At the beginning of the 20th century, Europe was torn apart by a war unlike any before it. Faced with a brutal conflict fought in trenches, tanks and tunnels, soldiers during World War One used poetry to put into words the horrors they were facing.
Yet soldiers were not the only voices heard in the poetry of World War One: frontline nurses, wartime motivators and established writers also turned to poetry to speak about the conflict.
Of all the great poets from World War One, here are 10 of the most famous and influential.
1. Wilfred Owen
English war poet Wilfred Owen is perhaps the most famous poet of World War One, despite only 5 of his poems being published during his lifetime.
Owen enlisted in 1915, aged 21. In 1917, he was sent to Craiglockhart Hospital in Scotland to recover from shell shock, and, at the encouragement of his friend Siegfried Sassoon, began to put his experiences down on paper.
Before the war’s end, he had written several of his best-known poems, including Dulce et decorum est, the title of which echoed the words of Roman poet Horace, meaning “it is sweet and fitting to die for one’s country”.
Owen returned to the front in 1918 despite his strong opposition to the war; a recurring theme in his poetry. He was killed whilst leading men across a canal and his mother received news of his death on 11 November 1918, the day of the armistice.
2. Siegfried Sassoon
Born to an aristocratic family in Kent, Sassoon was another leading poet during World War One, vividly describing the horrors of what he believed to be a jingoistic war fought for nationalist purposes. Nonetheless, Sassoon was recognised several times for his bravery on the battlefield and was even nicknamed ‘Mad Jack’ for his courage.
In 1917, he narrowly escaped a court-martial for writing a letter Finished with the War: A Soldier’s Declaration to his commanding officer condemning the war. Instead, Sassoon was admitted to Craiglockhart for shell shock where he befriended Wilfred Owen.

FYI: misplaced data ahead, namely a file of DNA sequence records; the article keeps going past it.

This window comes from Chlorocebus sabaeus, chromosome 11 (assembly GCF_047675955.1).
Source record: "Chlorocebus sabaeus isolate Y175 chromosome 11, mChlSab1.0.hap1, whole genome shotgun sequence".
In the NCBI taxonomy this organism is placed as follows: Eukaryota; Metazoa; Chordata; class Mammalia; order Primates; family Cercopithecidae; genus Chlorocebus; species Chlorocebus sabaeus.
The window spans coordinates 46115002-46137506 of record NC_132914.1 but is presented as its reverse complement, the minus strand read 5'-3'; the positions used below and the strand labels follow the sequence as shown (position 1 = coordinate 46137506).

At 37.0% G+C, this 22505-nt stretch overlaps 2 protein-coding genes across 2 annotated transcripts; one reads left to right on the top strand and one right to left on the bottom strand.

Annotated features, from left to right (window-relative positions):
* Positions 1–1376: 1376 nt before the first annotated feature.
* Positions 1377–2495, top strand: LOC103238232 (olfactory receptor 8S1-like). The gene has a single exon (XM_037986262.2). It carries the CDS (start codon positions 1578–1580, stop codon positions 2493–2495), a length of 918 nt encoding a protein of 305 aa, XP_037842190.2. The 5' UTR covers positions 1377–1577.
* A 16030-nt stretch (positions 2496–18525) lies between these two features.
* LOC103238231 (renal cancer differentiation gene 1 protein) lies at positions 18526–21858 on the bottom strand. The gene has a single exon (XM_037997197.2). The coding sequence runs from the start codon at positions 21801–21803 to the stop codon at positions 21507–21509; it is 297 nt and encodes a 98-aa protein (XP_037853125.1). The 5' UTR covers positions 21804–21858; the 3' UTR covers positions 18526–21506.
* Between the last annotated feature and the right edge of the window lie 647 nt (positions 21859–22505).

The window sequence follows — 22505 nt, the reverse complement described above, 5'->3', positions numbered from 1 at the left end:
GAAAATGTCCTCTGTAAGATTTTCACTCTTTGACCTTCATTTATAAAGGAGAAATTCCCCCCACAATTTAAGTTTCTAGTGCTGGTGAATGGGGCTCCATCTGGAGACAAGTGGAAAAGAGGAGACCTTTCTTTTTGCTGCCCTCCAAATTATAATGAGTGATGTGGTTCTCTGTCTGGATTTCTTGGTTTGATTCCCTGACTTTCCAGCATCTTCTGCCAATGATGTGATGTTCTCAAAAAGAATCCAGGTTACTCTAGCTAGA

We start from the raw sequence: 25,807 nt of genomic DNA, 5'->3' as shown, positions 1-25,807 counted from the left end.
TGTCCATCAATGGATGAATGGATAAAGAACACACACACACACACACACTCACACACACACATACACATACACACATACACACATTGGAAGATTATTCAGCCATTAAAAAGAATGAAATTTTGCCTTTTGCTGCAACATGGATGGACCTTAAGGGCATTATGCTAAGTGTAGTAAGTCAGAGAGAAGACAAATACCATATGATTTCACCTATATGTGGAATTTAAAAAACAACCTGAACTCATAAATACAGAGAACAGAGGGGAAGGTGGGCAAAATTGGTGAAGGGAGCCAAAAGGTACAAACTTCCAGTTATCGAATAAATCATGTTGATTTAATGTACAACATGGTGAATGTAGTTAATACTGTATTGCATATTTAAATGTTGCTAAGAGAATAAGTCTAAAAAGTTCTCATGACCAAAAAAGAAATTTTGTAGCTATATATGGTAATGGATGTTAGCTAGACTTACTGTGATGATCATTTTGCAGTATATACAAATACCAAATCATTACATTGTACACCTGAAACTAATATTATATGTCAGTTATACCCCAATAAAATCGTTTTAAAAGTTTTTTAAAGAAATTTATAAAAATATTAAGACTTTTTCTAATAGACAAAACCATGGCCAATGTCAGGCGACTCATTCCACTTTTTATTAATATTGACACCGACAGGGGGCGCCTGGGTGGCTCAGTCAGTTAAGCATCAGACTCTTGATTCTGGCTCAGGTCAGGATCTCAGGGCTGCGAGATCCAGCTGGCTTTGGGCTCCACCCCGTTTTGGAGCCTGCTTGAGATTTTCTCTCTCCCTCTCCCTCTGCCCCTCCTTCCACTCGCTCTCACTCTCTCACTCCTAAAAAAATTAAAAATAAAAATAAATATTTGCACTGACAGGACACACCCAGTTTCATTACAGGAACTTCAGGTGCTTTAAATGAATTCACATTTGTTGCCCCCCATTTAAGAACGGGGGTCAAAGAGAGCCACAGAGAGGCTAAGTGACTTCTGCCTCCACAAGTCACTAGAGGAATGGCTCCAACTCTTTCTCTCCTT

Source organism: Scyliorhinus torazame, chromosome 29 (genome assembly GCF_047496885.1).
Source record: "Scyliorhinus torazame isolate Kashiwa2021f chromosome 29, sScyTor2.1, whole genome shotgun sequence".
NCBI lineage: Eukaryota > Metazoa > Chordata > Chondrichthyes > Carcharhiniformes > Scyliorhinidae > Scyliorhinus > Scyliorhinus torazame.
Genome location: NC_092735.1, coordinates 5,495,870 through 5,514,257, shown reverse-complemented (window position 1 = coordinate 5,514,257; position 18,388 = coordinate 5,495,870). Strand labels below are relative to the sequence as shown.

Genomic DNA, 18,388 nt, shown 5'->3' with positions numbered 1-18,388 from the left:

Sassoon wrote over 100 anti-war poems before receiving a head wound and leaving active duty in 1918, going on to pursue a long career as a poet, novelist and lecturer.
3. Robert Graves
The son of an Irish-Gaelic poet, Robert Graves left London – and a scholarship at Oxford University – in 1914 to serve as a junior officer in the war. He quickly gained a reputation as a war poet writing realistic poems about the front and published his first book of poetry, Over the Brazier, in 1916.
Graves met Siegfried Sassoon in Oxford while recovering from a shell wound to his lung, and the poets began an intimate friendship. He even intervened when Sassoon was threatened with a court-martial in 1917.
After the war, Graves became a celebrated author, especially after the release of his historical novel I, Claudius.
4. Vera Brittain
A passionate writer, Vera Brittain was studying at Oxford University when war broke out in 1914. She left to become a British Voluntary Aid Detachment (VAD) nurse in France and Malta, where she experienced first-hand the devastation of war.
Brittain wrote her experiences into a poetry collection, Verses of a VAD, describing how little recognition the women at the front received:
Poets praise the soldier’s might and deeds of War,